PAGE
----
The Language of Consent Is Perfect for Quarantine Hangs

Sexual harm reduction strategies work for social distancing, too

Christina Tesoro, LMSW
Forge
Published in
4 min readJun 10, 2020

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Photo: NurPhoto/Getty Images

Across the United States, we’ve been in some form of shutdown or social distancing for at least half of 2020.

With most states starting to reopen — some in phases, and some more quickly — it can be easy to forget that the pandemic isn’t over. Many places are already seeing new spikes in cases as precautions relax. Experts are warning of a potentially devastating second wave in the fall. Protestors are flooding the streets to do the essential work of standing up to police brutality and the white supremacy this country was built on.

All of this means that harm reduction practices around potential exposure to Covid-19 are more important than ever. To that end, many of us have already found ourselves navigating different people’s boundaries and risk levels in new and unfamiliar ways. Activities that were once carefree, like inviting a friend in your home, now require clear conversations about what is and isn’t okay.

Fortunately, where the intersections of harm reduction and consent are concerned, we already have successful models to turn to. Both the queer community — whose elders remember what it is like to live during a willfully unmanaged epidemic — and people in non-monogamous sexual relationships, have had to navigate risk, practice collective care, and find creative solutions in the absence of any leadership, support, or respect from mainstream society. Here’s what we can learn from them.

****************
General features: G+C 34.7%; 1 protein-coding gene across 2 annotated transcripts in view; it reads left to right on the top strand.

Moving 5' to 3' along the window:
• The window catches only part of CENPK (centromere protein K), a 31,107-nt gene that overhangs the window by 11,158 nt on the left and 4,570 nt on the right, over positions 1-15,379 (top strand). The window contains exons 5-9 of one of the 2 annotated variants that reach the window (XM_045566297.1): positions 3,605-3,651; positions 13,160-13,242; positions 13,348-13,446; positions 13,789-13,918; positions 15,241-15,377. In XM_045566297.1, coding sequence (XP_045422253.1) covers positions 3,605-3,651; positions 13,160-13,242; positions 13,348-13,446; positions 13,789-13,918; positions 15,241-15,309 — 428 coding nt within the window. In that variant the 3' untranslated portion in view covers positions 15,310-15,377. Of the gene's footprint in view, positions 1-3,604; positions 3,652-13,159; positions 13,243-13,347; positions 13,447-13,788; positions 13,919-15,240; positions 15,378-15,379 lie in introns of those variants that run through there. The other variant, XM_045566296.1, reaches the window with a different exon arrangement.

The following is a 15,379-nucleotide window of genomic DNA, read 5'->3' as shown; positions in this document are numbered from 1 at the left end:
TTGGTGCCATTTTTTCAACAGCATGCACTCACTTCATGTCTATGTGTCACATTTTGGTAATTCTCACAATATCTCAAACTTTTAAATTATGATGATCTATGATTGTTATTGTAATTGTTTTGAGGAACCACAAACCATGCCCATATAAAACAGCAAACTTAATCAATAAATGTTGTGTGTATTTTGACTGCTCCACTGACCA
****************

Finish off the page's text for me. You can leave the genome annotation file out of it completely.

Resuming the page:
Why harm reduction matters

Throughout this crisis, many of my therapy clients have talked about their struggles with a lack of human touch, otherwise known as skin hunger, and loneliness. Especially for individuals who are quarantining alone, isolation can wreak havoc on a person’s mental health. We need each other, physically, in order to be able to regulate our physical and emotional responses to stress and stay well.

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Christina Tesoro, LMSW
Forge
Writer for

Christina Tesoro is a New York City-based writer, sex educator, and therapist.